That was yesterday, and today has changed the entire landscape of my home to a place I can barely recognize. The temperature had risen well above freezing and it began raining. Starting in the morning and continuing into the day, the rain and warm temperatures managed to melt the snow to practically nothing. This rain froze the roads creating about a two inch thick layer of unbroken ice on the roadways. On top of the ice is a standing layer of water and quite possibly the most dangerous road conditions I’ve ever experienced. I actually attempted to drive my car to the store but after sliding down the quarter-mile hill to the mail box pullout with no traction at all, I turned the car around and gently worked the car back to the cabin and resigned myself to being confined to the area for the next couple of days.

I have heard only a handful of cars drive by, mostly large utility vehicles from the electric company trying to upend fallen trees around power lines and little to my knowledge I would soon fall prey to the falling trees and lose power for the night until morning, and temperatures in the house reaching into the low thirties.

The snow is melting away before my eyes, dirt and mud exposes itself in the translucent layer of snow that still remains in front of my door. With every drop of rain that violently crashes into my fading world I watch the snow slowly melt into the ground, I feel an insecurity growing inside of me leaving me on edge. The rain causes the snow to slide off of the roof creating an enormous thud as it slams with reckless abandon into the ground. In a fit I lace up my boots and throw on a jacket, I need to get out of the cabin and burn off some cabin fever. Gently walking down the sie of the road I run into several other people who live in the area doing exactly the same thing. We talked about how long we’d be stuck at home and where the worst part of the roads are. We laughed at our situation and tried to find the lighthearted side of if rather than complain about the inconvenience. We discussed what the rain and warmer weather is doing to the trails and how the dogs that are used to be running their brains out skijoring or mushing are handling the sedentary aspect of the situation.

After spending a bit of time I was very curious to see for myself what has become of the trails, so I walked down to the trail and into the trees. What I saw left me feeling empty inside with what was before me, the lovely trail was gone. Gone was the carefully groomed mushing trail I’ve been skiing on for the last month, replaced with slush and standing water. We carefully stepped down to the Dunbar to inspect the ice on the ponds and the rest of the trail. More of the same faced me there, with a thin layer of snow that is slowly giving way to bare ice and standing water.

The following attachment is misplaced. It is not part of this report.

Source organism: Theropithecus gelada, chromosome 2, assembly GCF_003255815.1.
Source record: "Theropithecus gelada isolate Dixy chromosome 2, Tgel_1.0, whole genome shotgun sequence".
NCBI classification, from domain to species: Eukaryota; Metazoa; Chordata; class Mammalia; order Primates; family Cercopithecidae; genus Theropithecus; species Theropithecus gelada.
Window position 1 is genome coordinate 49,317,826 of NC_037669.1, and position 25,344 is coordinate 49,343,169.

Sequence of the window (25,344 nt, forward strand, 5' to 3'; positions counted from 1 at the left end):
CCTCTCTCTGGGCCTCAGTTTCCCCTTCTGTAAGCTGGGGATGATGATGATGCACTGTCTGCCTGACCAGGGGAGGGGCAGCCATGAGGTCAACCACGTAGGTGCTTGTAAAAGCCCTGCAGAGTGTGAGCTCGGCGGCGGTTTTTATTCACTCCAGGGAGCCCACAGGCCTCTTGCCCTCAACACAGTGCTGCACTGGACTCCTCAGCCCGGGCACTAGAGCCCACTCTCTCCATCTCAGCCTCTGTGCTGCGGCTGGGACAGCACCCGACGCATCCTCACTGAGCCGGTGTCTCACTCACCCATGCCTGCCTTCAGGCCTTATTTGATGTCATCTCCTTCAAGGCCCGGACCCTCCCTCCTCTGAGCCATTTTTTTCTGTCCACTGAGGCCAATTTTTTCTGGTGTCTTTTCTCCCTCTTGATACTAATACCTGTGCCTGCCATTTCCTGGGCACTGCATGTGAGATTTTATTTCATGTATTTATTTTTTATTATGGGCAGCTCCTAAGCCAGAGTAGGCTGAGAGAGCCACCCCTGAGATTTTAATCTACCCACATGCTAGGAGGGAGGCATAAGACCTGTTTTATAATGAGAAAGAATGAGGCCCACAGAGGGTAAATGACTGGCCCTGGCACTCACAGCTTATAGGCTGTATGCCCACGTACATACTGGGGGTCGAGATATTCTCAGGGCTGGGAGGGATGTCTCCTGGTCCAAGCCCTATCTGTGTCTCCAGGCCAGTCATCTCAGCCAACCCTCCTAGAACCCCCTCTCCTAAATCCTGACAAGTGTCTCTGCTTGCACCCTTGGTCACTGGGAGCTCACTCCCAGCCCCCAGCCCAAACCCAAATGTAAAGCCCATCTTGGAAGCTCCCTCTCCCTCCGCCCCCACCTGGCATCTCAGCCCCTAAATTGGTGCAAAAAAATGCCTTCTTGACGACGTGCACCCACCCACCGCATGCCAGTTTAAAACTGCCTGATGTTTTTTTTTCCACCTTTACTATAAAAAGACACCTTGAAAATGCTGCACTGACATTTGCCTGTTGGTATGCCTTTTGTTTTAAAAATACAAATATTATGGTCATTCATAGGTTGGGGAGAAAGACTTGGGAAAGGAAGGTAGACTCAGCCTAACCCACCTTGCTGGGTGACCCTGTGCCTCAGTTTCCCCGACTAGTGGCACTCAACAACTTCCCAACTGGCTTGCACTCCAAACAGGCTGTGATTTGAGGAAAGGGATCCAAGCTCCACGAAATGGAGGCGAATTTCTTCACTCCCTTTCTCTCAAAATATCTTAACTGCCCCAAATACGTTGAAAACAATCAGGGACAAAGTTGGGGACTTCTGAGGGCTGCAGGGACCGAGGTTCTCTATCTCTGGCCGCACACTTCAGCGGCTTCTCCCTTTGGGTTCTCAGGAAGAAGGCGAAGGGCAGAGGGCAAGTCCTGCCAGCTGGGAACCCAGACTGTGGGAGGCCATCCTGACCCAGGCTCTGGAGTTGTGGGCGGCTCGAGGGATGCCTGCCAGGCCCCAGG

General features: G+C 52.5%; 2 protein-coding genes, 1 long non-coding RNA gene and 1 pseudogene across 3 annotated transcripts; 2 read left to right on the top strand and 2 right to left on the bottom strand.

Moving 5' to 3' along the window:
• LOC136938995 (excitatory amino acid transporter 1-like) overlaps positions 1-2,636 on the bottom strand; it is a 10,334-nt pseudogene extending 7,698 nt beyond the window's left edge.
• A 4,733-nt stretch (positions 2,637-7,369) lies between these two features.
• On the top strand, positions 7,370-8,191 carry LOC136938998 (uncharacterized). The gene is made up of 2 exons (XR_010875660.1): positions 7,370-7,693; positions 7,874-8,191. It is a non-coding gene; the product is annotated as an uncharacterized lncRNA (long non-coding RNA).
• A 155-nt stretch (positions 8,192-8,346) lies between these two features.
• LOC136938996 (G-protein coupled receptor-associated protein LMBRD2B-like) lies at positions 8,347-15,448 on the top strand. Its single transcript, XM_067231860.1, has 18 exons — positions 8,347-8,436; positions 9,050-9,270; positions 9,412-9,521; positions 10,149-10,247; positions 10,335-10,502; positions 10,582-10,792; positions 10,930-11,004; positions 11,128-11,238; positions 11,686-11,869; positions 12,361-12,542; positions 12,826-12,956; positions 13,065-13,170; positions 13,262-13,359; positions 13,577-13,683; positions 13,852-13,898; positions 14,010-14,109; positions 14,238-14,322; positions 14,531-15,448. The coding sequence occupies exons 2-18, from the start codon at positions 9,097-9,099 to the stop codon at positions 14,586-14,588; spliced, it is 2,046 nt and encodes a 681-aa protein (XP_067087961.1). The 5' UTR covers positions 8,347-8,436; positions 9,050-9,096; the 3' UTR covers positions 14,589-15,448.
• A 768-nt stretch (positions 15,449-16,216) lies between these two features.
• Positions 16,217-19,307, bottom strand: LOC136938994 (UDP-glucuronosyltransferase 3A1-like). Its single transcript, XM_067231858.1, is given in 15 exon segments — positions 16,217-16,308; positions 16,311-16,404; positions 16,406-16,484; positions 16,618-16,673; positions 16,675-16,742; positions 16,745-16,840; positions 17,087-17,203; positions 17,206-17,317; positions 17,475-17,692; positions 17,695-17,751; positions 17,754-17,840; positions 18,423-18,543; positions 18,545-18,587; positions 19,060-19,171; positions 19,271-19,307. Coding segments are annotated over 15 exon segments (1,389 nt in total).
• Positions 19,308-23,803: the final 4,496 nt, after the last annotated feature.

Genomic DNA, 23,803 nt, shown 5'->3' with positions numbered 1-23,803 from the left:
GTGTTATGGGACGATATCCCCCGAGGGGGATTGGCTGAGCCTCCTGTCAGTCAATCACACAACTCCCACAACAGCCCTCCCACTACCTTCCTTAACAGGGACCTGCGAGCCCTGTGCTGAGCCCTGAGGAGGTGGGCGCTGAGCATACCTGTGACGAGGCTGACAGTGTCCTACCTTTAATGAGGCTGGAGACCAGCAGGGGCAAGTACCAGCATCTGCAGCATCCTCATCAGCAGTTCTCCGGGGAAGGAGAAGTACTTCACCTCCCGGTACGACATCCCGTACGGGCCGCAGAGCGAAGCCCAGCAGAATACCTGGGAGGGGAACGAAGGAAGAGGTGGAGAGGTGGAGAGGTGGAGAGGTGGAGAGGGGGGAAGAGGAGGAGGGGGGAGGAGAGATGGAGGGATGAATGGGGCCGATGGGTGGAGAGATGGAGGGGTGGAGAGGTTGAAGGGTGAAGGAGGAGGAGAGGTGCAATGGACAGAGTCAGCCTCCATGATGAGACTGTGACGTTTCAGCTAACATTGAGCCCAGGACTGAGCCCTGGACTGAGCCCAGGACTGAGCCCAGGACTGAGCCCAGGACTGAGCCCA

Turning around I head back to the cabin feeling like I’ve been a witness to some tragic event that has just taken place  My dog is indifferent, bouncing through the slush and puddles blissfully unaware of what these conditions mean for us. Back at the cabin I make use of the extra time to be home by baking some bread and picking up here and there. I still love this moment and everything that’s taking place, this is an experience that offers a new perception of this world I live in, even with the loss of my precious trails. It’s not the end of the world, the snow will survive to prosper another day and in just a short time the weather will return to me a wonderful frozen world of familiarity and I will be back on the trails of my reality in no time.

 

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Nov 17 2010

The Addict

It’s always been like this for as far back as I can remember, no matter the drug I have always been a slave to my own compulsive behavior. It has never been the drug that decided my fanaticism, be it backpacking, hiking, climbing, running. I am always faced with the same results of being completely consumed by my need and this time is no different. I sit in the dim light on the couch as it snows outside, my eyes are closed and I can see every flake of snow like a heartbeat gently falling to the ground, landing on snow that preceded the next. I can hear the flakes as they cascade to the ground crashing into the branches and needles of the pine trees that surround my world. My obsession grows every day, the need to be out there and feeling every motion and movement, the experience.

Impatience and irritation nag at me as I try to get ready, too much time is being wasted I should be out there already. The ski’s are leaning against the wall, both pairs of them eagerly waiting on my decision to which pair I will choose to take out today. Freshly waxed and shiny clean they stare at me through the residual smoke left behind by the iron I used to melt the wax on to the base of the ski’s. I spend many hours a week waxing and working on my ski’s ensuring they will be at their best when we get out on the trail. I save my change, skip meals, don’t buy new clothes just so I can afford to buy fresh wax and have extra cash on hand in case I need to replace a broken pole or damaged ski.

The snow is still falling but it’s too soon to go out to ski just yet. There’s more snow to come and going out now will increase the chance of damaging my ski’s on rocks or tree roots buried just beneath the fresh snow that has yet to pack down. The itch is getting worse, the desire is deafening, I can’t sleep or eat. The snow keeps falling.

I imagine slipping down the hill on the narrow road that leads from my cabin down to the valley floor. Step over the railroad tracks and coast down to the Dunbar Trail, the source of my addiction, the first trail I ever skied. The Dunbar leads away into all the days of tomorrow, the imagination cannot register what it means to travel beyond what has already been traveled on. My breathing is increasing and respiration is rising, thoughts of new tracks on a fresh layer of snow makes me feel at edge, twitching, craving, yearning, hunger. Madness seeps into my veins as I sit idle staring out the windows as the temperature drops to -18F and the sun sets. That is happening far to often these days, the sun is long set before 4:oo and I haven’t even started planning the next high.